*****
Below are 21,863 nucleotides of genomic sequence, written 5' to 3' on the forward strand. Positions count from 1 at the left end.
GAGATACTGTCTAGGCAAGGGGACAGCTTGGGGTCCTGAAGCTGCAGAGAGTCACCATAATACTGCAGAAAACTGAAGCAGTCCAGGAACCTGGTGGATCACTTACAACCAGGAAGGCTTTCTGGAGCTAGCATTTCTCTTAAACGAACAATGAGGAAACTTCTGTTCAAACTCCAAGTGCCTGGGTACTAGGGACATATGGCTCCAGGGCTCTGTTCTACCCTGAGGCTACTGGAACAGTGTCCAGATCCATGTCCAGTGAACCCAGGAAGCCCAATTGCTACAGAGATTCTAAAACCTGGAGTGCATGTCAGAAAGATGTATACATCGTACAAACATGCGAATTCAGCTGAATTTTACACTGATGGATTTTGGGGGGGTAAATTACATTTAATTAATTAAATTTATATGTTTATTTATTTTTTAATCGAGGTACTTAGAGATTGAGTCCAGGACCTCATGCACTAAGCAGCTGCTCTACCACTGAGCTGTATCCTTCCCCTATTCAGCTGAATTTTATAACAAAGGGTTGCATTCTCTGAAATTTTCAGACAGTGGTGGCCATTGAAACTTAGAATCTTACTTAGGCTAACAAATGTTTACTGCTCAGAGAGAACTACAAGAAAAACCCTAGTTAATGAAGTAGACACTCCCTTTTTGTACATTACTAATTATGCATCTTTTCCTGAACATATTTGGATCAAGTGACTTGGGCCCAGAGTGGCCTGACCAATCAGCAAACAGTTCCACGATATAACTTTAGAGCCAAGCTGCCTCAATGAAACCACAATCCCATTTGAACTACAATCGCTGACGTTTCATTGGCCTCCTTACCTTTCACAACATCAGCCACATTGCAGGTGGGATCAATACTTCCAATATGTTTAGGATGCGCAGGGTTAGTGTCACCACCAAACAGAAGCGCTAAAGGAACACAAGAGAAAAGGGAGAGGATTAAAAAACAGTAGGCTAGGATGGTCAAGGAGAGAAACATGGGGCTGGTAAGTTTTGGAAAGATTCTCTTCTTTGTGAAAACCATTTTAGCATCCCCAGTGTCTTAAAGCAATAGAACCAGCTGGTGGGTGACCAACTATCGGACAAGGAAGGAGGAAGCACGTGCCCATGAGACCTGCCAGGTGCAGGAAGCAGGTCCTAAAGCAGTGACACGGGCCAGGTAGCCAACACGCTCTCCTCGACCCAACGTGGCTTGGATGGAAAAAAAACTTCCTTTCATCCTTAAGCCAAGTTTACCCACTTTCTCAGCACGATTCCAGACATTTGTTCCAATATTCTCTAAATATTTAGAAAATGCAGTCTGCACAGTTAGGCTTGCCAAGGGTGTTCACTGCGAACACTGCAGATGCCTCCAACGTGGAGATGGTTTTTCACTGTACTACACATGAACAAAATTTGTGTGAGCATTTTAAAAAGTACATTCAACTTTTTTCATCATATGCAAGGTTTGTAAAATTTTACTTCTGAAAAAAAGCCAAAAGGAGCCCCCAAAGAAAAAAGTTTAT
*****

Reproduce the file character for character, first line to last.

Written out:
Below are 21,863 nucleotides of genomic sequence, written 5' to 3' on the forward strand. Positions count from 1 at the left end.
GAGATACTGTCTAGGCAAGGGGACAGCTTGGGGTCCTGAAGCTGCAGAGAGTCACCATAATACTGCAGAAAACTGAAGCAGTCCAGGAACCTGGTGGATCACTTACAACCAGGAAGGCTTTCTGGAGCTAGCATTTCTCTTAAACGAACAATGAGGAAACTTCTGTTCAAACTCCAAGTGCCTGGGTACTAGGGACATATGGCTCCAGGGCTCTGTTCTACCCTGAGGCTACTGGAACAGTGTCCAGATCCATGTCCAGTGAACCCAGGAAGCCCAATTGCTACAGAGATTCTAAAACCTGGAGTGCATGTCAGAAAGATGTATACATCGTACAAACATGCGAATTCAGCTGAATTTTACACTGATGGATTTTGGGGGGGTAAATTACATTTAATTAATTAAATTTATATGTTTATTTATTTTTTAATCGAGGTACTTAGAGATTGAGTCCAGGACCTCATGCACTAAGCAGCTGCTCTACCACTGAGCTGTATCCTTCCCCTATTCAGCTGAATTTTATAACAAAGGGTTGCATTCTCTGAAATTTTCAGACAGTGGTGGCCATTGAAACTTAGAATCTTACTTAGGCTAACAAATGTTTACTGCTCAGAGAGAACTACAAGAAAAACCCTAGTTAATGAAGTAGACACTCCCTTTTTGTACATTACTAATTATGCATCTTTTCCTGAACATATTTGGATCAAGTGACTTGGGCCCAGAGTGGCCTGACCAATCAGCAAACAGTTCCACGATATAACTTTAGAGCCAAGCTGCCTCAATGAAACCACAATCCCATTTGAACTACAATCGCTGACGTTTCATTGGCCTCCTTACCTTTCACAACATCAGCCACATTGCAGGTGGGATCAATACTTCCAATATGTTTAGGATGCGCAGGGTTAGTGTCACCACCAAACAGAAGCGCTAAAGGAACACAAGAGAAAAGGGAGAGGATTAAAAAACAGTAGGCTAGGATGGTCAAGGAGAGAAACATGGGGCTGGTAAGTTTTGGAAAGATTCTCTTCTTTGTGAAAACCATTTTAGCATCCCCAGTGTCTTAAAGCAATAGAACCAGCTGGTGGGTGACCAACTATCGGACAAGGAAGGAGGAAGCACGTGCCCATGAGACCTGCCAGGTGCAGGAAGCAGGTCCTAAAGCAGTGACACGGGCCAGGTAGCCAACACGCTCTCCTCGACCCAACGTGGCTTGGATGGAAAAAAAACTTCCTTTCATCCTTAAGCCAAGTTTACCCACTTTCTCAGCACGATTCCAGACATTTGTTCCAATATTCTCTAAATATTTAGAAAATGCAGTCTGCACAGTTAGGCTTGCCAAGGGTGTTCACTGCGAACACTGCAGATGCCTCCAACGTGGAGATGGTTTTTCACTGTACTACACATGAACAAAATTTGTGTGAGCATTTTAAAAAGTACATTCAACTTTTTTCATCATATGCAAGGTTTGTAAAATTTTACTTCTGAAAAAAAGCCAAAAGGAGCCCCCAAAGAAAAAAGTTTAT